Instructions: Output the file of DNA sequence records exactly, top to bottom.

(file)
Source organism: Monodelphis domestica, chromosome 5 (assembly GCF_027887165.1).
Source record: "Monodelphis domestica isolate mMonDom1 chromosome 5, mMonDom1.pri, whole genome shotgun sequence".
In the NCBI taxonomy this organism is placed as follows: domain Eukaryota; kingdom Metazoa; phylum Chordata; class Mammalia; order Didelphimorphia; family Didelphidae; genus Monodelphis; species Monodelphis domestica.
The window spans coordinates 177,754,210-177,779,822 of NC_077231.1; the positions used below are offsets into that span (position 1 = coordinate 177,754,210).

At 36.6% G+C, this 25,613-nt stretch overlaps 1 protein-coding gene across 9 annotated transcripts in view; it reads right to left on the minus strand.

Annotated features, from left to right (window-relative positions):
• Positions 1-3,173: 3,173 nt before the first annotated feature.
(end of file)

Source organism: Monodelphis domestica, chromosome 5 (assembly GCF_027887165.1).
Source record: "Monodelphis domestica isolate mMonDom1 chromosome 5, mMonDom1.pri, whole genome shotgun sequence".
In the NCBI taxonomy this organism is placed as follows: domain Eukaryota; kingdom Metazoa; phylum Chordata; class Mammalia; order Didelphimorphia; family Didelphidae; genus Monodelphis; species Monodelphis domestica.
The window spans coordinates 177,754,210-177,779,822 of NC_077231.1; the positions used below are offsets into that span (position 1 = coordinate 177,754,210).

At 36.6% G+C, this 25,613-nt stretch overlaps 1 protein-coding gene across 9 annotated transcripts in view; it reads right to left on the minus strand.

Annotated features, from left to right (window-relative positions):
• Positions 1-3,173: 3,173 nt before the first annotated feature.